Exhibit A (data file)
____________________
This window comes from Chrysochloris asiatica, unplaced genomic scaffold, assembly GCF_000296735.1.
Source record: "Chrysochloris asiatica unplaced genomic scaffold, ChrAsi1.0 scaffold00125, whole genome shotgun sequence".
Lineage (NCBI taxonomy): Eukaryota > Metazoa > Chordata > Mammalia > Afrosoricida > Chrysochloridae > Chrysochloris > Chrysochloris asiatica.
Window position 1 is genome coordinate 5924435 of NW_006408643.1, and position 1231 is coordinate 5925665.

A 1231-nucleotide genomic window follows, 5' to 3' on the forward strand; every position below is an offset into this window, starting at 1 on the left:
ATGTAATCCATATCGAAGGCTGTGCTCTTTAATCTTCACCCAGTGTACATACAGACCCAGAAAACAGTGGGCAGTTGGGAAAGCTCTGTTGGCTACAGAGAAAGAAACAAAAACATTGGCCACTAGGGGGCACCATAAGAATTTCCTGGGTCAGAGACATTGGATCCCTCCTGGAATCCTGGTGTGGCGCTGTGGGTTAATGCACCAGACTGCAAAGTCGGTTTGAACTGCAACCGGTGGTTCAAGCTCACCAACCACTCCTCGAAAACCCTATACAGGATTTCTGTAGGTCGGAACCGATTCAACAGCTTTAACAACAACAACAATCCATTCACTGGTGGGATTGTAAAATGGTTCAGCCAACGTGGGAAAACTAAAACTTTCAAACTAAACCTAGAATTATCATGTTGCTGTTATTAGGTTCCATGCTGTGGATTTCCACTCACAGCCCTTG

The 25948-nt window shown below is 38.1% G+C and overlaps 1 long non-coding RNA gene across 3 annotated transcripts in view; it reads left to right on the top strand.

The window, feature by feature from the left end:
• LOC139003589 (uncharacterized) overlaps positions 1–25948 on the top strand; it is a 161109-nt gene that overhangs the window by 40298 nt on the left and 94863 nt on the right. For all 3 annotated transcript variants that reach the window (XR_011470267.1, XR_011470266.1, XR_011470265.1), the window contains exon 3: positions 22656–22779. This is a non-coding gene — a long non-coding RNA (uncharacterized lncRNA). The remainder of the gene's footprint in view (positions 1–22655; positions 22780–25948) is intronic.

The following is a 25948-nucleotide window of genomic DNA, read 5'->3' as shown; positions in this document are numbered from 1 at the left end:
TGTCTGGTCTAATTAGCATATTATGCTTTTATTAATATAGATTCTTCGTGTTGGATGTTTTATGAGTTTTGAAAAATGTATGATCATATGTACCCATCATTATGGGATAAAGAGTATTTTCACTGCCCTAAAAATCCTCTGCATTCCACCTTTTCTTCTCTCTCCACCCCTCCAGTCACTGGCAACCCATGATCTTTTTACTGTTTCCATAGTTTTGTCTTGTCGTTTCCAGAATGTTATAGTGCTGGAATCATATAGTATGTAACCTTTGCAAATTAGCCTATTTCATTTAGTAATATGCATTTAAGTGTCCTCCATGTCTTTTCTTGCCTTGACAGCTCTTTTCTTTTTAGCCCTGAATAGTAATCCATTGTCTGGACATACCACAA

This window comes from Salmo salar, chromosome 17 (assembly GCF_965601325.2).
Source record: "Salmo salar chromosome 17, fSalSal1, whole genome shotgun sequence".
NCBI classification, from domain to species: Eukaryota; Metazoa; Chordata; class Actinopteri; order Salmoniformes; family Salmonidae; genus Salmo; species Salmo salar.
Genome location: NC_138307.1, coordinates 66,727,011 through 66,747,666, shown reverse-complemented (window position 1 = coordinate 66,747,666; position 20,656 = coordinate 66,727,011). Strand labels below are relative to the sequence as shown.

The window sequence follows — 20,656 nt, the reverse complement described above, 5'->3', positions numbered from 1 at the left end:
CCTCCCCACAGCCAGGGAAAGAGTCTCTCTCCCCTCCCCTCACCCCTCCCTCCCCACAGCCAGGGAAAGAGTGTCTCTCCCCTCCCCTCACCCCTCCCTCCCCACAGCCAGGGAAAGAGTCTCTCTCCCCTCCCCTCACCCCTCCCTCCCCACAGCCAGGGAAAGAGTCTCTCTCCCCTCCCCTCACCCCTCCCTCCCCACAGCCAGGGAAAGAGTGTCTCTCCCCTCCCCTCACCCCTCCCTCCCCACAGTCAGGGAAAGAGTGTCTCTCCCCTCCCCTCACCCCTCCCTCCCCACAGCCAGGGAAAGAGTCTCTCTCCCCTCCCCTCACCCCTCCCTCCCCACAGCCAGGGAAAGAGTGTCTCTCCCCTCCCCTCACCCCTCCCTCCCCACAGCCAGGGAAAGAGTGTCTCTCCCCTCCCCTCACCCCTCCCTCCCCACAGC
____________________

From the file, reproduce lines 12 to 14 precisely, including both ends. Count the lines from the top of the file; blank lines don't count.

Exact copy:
This window comes from Salmo salar, chromosome 17 (assembly GCF_965601325.2).
Source record: "Salmo salar chromosome 17, fSalSal1, whole genome shotgun sequence".
NCBI classification, from domain to species: Eukaryota; Metazoa; Chordata; class Actinopteri; order Salmoniformes; family Salmonidae; genus Salmo; species Salmo salar.